Critics praised the unique program and it won awards right from the beginning, but the move to Sundays proved crucial. After its first full season in the 7:00 P.M. slot, 60 Minutes became a top-20 hit in 1977. The next year, it was a top-10 hit, a rank it would reach 23 straight seasons - a record no other program ever approached. Two years later, in 1980, it was the number one program, a feat it would achieve five times - a record only matched by "All in the Family" and "The Cosby Show."
As Hewitt's correspondents exposed crooks, drilled to the core of a celebrity or interrogated world leaders and newsmakers, 60 Minutes became an unprecedented success, drawing legions of faithful followers who planned their Sundays around the program. Even when CBS lost its NFL contract in 1994, putting its former lead-in audience on another network to compete against it, 60 Minutes was still a huge hit, finishing number six for the 1994-95 season.
Hewitt always had stock answers to questions about what 60 Minutes' secret was. He often told journalists, "It's four words every child knows: Tell me a story."
He sometimes wondered if people flocked to 60 Minutes as to church on Sunday for redemption from a week of watching entertainment programs. He sometimes said it was people's interest in the adventures of his correspondents that made it so compelling. But he also admitted it was the talent of his staff, saying he never hired anyone who wasn't smarter than himself.
Hewitt liked to say that 60 Minutes success was not the best thing to happen to the small screen. Especially later in his life, he railed about how his news magazine changed television for the worse. News programs were never supposed to make money, he argued, and the minute they did, the pressure was on for news to get ratings. The quest for ratings led to more sensational topics on an increasingly larger number of broadcasts. Indeed, as soon as 60 Minutes broke the top 20 in 1977, a parade of imitators began and, at one point in the late '90s, nearly 30 percent of the top 20 programs were news magazines. Hewitt began to say publicly that "behind every news magazine there is a failed sitcom" - the networks were using the format to cover their mistakes, not the news.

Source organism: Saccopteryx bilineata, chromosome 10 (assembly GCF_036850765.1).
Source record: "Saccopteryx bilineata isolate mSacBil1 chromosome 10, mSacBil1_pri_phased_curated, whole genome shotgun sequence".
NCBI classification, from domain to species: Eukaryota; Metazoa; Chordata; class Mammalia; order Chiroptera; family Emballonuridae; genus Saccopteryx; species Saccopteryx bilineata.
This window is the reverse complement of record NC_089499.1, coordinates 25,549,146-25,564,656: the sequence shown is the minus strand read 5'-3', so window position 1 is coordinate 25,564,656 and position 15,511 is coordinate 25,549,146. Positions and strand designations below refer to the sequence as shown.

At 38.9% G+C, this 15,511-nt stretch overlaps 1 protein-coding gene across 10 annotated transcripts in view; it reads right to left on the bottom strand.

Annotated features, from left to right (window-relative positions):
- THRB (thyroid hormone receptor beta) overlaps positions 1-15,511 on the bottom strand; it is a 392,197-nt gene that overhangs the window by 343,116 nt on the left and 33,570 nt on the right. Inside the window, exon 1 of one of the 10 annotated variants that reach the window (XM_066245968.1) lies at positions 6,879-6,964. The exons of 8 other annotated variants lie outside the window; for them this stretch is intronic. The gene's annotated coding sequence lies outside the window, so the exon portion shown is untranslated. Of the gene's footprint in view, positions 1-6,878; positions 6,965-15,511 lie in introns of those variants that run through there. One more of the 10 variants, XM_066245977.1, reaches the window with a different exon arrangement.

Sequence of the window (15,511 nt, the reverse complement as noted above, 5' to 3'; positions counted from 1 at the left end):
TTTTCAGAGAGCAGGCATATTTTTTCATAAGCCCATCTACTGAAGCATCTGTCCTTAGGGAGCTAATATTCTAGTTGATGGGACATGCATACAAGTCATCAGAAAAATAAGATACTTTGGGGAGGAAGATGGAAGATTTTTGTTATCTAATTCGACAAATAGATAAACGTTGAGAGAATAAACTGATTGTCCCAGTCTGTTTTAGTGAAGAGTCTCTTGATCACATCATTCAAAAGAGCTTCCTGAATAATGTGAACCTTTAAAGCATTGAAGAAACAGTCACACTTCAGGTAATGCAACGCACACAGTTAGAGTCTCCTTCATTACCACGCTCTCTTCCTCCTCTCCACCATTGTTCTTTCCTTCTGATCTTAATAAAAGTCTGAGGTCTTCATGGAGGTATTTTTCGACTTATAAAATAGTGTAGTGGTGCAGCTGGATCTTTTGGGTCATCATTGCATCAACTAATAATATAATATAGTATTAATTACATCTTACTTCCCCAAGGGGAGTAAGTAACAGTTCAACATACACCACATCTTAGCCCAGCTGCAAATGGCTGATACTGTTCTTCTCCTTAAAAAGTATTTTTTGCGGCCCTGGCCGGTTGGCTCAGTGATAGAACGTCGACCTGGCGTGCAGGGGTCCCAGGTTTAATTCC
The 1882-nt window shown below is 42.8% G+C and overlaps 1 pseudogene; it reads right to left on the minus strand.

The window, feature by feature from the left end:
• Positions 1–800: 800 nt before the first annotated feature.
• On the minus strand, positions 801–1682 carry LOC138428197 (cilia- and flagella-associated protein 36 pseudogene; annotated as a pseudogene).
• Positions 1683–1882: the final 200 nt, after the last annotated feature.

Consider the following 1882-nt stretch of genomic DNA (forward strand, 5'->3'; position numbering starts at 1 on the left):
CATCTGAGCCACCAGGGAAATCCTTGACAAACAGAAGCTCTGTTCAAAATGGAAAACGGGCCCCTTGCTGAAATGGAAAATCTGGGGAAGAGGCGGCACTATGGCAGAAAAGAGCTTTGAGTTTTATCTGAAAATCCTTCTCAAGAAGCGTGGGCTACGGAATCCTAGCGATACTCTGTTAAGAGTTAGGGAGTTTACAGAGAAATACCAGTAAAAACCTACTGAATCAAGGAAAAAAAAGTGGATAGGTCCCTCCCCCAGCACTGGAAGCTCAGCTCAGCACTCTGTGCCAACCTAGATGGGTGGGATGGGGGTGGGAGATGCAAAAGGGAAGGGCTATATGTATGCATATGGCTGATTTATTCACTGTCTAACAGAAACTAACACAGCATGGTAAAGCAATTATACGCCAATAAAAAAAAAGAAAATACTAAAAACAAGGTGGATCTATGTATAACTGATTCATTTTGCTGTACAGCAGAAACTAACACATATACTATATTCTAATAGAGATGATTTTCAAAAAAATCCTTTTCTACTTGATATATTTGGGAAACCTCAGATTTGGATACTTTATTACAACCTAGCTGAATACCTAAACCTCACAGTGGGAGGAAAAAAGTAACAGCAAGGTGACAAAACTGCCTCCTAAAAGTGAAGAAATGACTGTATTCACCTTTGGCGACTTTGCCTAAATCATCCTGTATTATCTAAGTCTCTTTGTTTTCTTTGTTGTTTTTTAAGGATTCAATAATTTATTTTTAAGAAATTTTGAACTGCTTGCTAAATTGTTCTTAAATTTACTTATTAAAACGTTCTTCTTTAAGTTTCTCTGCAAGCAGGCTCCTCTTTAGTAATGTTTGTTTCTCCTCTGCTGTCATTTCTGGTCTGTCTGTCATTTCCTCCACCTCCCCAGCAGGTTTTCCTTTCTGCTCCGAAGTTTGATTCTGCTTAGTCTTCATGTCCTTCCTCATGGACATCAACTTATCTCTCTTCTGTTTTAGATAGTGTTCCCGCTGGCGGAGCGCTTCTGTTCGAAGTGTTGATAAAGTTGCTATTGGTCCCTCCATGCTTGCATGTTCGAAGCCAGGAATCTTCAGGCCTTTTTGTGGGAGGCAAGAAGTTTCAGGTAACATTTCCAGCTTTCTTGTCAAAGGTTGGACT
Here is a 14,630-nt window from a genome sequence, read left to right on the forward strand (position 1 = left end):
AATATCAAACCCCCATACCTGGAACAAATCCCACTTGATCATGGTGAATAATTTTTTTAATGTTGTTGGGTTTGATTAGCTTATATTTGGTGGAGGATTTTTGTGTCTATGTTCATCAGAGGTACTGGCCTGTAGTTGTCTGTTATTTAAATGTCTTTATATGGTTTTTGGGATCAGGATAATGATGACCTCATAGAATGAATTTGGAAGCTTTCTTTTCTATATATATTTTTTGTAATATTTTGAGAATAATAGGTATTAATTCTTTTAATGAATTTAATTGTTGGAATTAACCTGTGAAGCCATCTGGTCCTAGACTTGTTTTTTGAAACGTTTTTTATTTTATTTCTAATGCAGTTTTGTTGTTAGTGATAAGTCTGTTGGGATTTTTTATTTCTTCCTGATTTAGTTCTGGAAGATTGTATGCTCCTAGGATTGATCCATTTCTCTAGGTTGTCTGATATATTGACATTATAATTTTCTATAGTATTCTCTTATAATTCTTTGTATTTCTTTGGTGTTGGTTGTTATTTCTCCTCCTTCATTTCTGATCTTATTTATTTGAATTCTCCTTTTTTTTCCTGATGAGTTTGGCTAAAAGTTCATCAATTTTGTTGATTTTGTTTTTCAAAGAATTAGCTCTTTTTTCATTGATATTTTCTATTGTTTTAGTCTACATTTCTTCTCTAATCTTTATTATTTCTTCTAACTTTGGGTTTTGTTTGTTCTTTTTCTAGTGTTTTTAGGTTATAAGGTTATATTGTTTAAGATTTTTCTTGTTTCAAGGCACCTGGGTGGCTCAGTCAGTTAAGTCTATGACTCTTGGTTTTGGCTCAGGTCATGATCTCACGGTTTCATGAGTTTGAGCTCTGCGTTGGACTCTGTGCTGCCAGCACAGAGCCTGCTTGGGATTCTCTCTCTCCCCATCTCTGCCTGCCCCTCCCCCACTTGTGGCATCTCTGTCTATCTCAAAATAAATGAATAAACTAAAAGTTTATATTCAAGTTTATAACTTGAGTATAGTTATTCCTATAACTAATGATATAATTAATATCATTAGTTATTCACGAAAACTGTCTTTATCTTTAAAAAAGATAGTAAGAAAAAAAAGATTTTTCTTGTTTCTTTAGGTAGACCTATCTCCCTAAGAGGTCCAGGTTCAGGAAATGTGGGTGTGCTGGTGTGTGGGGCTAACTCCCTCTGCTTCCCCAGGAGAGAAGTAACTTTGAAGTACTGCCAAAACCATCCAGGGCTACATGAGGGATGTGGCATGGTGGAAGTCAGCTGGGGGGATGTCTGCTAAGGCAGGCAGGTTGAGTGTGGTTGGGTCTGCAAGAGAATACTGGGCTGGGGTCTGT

But 60 Minutes never really suffered from the glut of competitors, relying on its quality reputation. "It's an institution," Pulitzer-Prize winning Washington Post television critic Tom Shales told People for a 1995 profile of Hewitt, "and it's twice as good as its nearest imitator."
60 Minutes' audience was also much greater than that of any other news program and attracted the biggest stories, which often made 60 Minutes a shaper of events.
When Gov. Bill Clinton wanted to address questions about marital infidelity plaguing his democratic presidential nomination in 1992, he came to 60 Minutes, where he and his wife, Hillary, appeared on a post-Super Bowl special edition viewed by 34 million people.
His conduct during the interview was widely credited with winning him the nomination and the presidency.
Dr. Jack Kevorkian didn't fare as well when he brought his case for euthanasia to 60 Minutes in 1998.
The tape he made of himself lethally injecting a terminally ill patient shown on the broadcast brought Kevorkian a murder conviction and Hewitt much criticism for putting on what critics called a ratings stunt. It was the first time a "mercy killing" was shown on American television and it spurred debate for weeks - exactly, argued Hewitt, what good journalism was about.
Good journalism could also exonerate the innocent, and 60 Minutes did this many times over the years. When pressed for 60 Minutes' finest hour, Hewitt cited the Lenell Geter story in 1983. Geter, a young man sent to jail for life for a robbery in Texas, was freed after Morley Safer's report discredited evidence and used eyewitnesses to prove he was innocent.
60 Minutes' lowest point, said Hewitt, was the Jeffrey Wigand story, the interview with the highest-ranking tobacco executive to turn whistleblower that was held back by CBS management in fear of a $10 billion lawsuit that could have bankrupted the company. The initial spiking of the interview, in which Wigand revealed tobacco executives knew and covered up the fact that tobacco caused disease, led to an unusual 60 Minutes segment. A portion of it, with Wigand disguised, was broadcast, followed by an unprecedented rebuke of management read on the air by Mike Wallace. A few months later in February 1997, CBS allowed the Wigand interview to be broadcast. A film about the incident, "The Insider," was made in 1998. Hewitt said at the time that he had no choice but to comply with management, or quit in protest, opting instead to "fight another day."
In a 1998 documentary about him, "Don Hewitt: 90 MINUTES on 60 MINUTES," broadcast on the PBS series "American Masters" for his 50th anniversary at CBS News, he allowed that he wasn't proud of his actions during this episode.